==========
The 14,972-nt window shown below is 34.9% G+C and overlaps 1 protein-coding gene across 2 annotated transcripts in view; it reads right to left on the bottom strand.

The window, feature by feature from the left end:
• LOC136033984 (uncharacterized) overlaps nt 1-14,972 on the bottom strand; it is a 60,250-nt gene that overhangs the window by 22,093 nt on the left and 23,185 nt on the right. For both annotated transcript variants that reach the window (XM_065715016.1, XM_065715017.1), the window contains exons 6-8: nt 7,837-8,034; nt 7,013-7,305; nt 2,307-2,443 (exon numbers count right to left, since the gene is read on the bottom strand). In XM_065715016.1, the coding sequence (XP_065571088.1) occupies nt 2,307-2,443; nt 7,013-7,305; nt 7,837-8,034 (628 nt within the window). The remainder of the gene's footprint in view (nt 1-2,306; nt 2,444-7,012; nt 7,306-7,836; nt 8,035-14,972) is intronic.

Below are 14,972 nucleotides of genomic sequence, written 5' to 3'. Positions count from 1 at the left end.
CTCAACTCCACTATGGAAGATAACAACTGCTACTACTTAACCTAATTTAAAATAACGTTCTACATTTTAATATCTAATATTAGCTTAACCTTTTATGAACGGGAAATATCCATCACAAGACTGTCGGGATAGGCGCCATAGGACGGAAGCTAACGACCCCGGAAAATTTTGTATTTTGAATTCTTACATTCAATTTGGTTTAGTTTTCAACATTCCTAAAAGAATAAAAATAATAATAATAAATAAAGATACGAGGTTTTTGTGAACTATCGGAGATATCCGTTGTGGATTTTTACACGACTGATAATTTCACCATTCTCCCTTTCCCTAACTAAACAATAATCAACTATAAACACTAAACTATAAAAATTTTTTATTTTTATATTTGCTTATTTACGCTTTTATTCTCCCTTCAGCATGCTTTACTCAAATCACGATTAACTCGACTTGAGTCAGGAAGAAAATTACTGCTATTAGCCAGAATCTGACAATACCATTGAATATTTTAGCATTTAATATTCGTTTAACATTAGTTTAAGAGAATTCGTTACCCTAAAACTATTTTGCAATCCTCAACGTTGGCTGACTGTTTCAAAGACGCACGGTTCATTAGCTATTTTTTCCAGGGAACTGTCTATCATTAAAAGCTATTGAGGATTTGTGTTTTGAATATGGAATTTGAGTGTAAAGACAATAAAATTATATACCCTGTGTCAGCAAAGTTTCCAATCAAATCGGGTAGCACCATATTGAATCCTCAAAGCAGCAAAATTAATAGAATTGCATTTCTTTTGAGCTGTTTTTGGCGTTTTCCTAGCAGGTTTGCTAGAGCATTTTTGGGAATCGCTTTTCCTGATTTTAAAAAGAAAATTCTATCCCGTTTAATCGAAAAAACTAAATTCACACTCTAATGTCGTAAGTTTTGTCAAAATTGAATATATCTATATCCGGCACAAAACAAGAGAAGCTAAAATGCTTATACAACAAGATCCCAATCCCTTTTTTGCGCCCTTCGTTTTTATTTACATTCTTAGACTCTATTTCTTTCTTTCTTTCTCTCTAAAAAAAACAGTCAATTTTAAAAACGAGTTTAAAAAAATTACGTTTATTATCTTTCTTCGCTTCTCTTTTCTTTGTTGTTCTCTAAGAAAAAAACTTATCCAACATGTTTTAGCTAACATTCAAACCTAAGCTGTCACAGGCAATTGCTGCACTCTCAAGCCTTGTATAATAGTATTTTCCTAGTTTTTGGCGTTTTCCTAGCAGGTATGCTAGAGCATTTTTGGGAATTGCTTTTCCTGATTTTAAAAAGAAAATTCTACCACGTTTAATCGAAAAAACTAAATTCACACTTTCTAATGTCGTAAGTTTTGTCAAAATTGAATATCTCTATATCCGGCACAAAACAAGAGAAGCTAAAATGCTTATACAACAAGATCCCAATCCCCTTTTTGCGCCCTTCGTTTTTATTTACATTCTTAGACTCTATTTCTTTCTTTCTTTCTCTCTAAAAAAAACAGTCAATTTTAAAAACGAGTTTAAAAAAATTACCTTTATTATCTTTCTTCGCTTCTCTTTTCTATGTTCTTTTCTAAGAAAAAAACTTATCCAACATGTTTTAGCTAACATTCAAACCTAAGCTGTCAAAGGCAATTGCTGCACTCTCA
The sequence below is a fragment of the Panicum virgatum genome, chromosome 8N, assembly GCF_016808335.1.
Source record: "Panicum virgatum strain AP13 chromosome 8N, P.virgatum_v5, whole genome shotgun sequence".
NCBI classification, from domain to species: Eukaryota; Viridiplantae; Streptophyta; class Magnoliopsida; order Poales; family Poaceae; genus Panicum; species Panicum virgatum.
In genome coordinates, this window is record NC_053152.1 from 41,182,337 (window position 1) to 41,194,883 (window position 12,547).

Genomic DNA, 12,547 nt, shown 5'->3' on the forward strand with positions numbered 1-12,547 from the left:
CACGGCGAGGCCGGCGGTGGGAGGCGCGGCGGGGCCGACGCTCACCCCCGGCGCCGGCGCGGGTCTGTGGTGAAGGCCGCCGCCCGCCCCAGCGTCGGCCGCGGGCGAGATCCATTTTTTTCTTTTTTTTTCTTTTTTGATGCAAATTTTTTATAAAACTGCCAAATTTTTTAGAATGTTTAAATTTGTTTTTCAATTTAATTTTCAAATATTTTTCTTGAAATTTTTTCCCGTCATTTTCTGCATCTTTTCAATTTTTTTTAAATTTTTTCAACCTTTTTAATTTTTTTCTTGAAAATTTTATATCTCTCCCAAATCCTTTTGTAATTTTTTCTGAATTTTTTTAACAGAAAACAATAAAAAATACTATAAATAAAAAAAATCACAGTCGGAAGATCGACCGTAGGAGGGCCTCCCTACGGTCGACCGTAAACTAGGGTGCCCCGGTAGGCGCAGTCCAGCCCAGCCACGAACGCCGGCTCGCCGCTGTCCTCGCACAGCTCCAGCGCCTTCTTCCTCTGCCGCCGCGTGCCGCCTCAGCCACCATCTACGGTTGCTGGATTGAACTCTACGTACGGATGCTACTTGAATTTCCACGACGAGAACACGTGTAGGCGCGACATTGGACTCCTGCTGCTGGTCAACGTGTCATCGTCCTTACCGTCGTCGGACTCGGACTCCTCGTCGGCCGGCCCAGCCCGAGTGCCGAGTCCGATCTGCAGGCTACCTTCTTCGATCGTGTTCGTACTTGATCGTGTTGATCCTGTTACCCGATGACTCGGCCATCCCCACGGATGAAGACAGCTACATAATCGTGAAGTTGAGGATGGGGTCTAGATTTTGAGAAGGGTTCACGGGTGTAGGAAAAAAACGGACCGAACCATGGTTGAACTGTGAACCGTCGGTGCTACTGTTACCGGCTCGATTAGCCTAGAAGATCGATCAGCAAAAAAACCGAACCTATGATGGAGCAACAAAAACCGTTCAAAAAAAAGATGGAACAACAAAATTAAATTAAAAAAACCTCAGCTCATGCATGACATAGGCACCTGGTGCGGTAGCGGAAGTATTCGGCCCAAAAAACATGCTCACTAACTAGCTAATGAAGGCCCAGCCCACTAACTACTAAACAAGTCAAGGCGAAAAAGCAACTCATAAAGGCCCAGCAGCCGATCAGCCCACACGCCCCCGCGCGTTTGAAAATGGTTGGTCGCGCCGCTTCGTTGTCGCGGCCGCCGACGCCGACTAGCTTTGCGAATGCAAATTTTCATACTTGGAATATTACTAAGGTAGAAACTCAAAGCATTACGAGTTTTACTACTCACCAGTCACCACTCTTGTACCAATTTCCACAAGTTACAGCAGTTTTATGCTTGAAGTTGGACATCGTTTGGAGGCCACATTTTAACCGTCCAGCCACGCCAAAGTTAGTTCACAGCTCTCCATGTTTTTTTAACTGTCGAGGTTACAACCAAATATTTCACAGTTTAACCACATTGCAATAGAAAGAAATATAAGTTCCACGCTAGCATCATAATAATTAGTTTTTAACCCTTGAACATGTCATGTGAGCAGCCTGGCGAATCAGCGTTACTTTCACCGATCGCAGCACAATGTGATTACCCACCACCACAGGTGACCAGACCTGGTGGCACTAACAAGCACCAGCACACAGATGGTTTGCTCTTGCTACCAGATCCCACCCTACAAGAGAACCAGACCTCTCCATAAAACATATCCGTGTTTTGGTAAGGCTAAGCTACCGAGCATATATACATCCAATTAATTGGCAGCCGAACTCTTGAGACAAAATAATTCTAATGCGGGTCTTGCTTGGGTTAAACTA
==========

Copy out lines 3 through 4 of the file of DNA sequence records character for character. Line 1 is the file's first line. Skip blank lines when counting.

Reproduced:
• LOC136033984 (uncharacterized) overlaps nt 1-14,972 on the bottom strand; it is a 60,250-nt gene that overhangs the window by 22,093 nt on the left and 23,185 nt on the right. For both annotated transcript variants that reach the window (XM_065715016.1, XM_065715017.1), the window contains exons 6-8: nt 7,837-8,034; nt 7,013-7,305; nt 2,307-2,443 (exon numbers count right to left, since the gene is read on the bottom strand). In XM_065715016.1, the coding sequence (XP_065571088.1) occupies nt 2,307-2,443; nt 7,013-7,305; nt 7,837-8,034 (628 nt within the window). The remainder of the gene's footprint in view (nt 1-2,306; nt 2,444-7,012; nt 7,306-7,836; nt 8,035-14,972) is intronic.

Below are 14,972 nucleotides of genomic sequence, written 5' to 3'. Positions count from 1 at the left end.